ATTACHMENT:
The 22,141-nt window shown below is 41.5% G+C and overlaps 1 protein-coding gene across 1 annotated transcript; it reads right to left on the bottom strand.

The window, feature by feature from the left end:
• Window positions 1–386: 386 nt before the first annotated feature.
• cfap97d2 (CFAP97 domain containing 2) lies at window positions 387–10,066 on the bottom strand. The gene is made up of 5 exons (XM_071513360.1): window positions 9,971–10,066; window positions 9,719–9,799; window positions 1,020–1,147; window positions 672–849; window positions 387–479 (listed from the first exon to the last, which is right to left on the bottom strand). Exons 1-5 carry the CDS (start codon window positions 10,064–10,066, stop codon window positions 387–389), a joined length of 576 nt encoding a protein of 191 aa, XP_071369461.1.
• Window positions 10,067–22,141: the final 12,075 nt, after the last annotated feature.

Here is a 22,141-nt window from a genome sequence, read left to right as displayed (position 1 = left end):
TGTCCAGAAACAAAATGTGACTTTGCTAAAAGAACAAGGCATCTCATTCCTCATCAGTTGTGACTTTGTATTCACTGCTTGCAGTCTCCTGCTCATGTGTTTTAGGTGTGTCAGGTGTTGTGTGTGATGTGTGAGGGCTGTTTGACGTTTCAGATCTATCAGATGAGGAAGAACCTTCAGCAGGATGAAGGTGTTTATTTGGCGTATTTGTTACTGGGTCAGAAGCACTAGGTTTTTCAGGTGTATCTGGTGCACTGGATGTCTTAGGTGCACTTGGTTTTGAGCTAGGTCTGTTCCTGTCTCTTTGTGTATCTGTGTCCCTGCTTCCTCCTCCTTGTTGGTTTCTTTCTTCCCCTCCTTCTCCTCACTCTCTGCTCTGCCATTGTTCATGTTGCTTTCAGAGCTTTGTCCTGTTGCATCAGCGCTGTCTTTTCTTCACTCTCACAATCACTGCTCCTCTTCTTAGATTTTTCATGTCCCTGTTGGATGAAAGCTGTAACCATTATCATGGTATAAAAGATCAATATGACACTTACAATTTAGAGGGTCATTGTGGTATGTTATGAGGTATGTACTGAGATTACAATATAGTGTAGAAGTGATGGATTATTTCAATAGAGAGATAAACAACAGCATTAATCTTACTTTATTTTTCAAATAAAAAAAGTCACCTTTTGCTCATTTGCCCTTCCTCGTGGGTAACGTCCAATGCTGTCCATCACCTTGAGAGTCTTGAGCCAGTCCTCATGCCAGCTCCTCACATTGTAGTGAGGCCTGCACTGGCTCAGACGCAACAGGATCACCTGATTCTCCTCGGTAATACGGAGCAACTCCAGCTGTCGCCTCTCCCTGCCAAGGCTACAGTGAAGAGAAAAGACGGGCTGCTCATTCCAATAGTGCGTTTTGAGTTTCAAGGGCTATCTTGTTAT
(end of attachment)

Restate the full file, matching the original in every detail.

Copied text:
The 22,141-nt window shown below is 41.5% G+C and overlaps 1 protein-coding gene across 1 annotated transcript; it reads right to left on the bottom strand.

The window, feature by feature from the left end:
• Window positions 1–386: 386 nt before the first annotated feature.
• cfap97d2 (CFAP97 domain containing 2) lies at window positions 387–10,066 on the bottom strand. The gene is made up of 5 exons (XM_071513360.1): window positions 9,971–10,066; window positions 9,719–9,799; window positions 1,020–1,147; window positions 672–849; window positions 387–479 (listed from the first exon to the last, which is right to left on the bottom strand). Exons 1-5 carry the CDS (start codon window positions 10,064–10,066, stop codon window positions 387–389), a joined length of 576 nt encoding a protein of 191 aa, XP_071369461.1.
• Window positions 10,067–22,141: the final 12,075 nt, after the last annotated feature.

Here is a 22,141-nt window from a genome sequence, read left to right as displayed (position 1 = left end):
TGTCCAGAAACAAAATGTGACTTTGCTAAAAGAACAAGGCATCTCATTCCTCATCAGTTGTGACTTTGTATTCACTGCTTGCAGTCTCCTGCTCATGTGTTTTAGGTGTGTCAGGTGTTGTGTGTGATGTGTGAGGGCTGTTTGACGTTTCAGATCTATCAGATGAGGAAGAACCTTCAGCAGGATGAAGGTGTTTATTTGGCGTATTTGTTACTGGGTCAGAAGCACTAGGTTTTTCAGGTGTATCTGGTGCACTGGATGTCTTAGGTGCACTTGGTTTTGAGCTAGGTCTGTTCCTGTCTCTTTGTGTATCTGTGTCCCTGCTTCCTCCTCCTTGTTGGTTTCTTTCTTCCCCTCCTTCTCCTCACTCTCTGCTCTGCCATTGTTCATGTTGCTTTCAGAGCTTTGTCCTGTTGCATCAGCGCTGTCTTTTCTTCACTCTCACAATCACTGCTCCTCTTCTTAGATTTTTCATGTCCCTGTTGGATGAAAGCTGTAACCATTATCATGGTATAAAAGATCAATATGACACTTACAATTTAGAGGGTCATTGTGGTATGTTATGAGGTATGTACTGAGATTACAATATAGTGTAGAAGTGATGGATTATTTCAATAGAGAGATAAACAACAGCATTAATCTTACTTTATTTTTCAAATAAAAAAAGTCACCTTTTGCTCATTTGCCCTTCCTCGTGGGTAACGTCCAATGCTGTCCATCACCTTGAGAGTCTTGAGCCAGTCCTCATGCCAGCTCCTCACATTGTAGTGAGGCCTGCACTGGCTCAGACGCAACAGGATCACCTGATTCTCCTCGGTAATACGGAGCAACTCCAGCTGTCGCCTCTCCCTGCCAAGGCTACAGTGAAGAGAAAAGACGGGCTGCTCATTCCAATAGTGCGTTTTGAGTTTCAAGGGCTATCTTGTTAT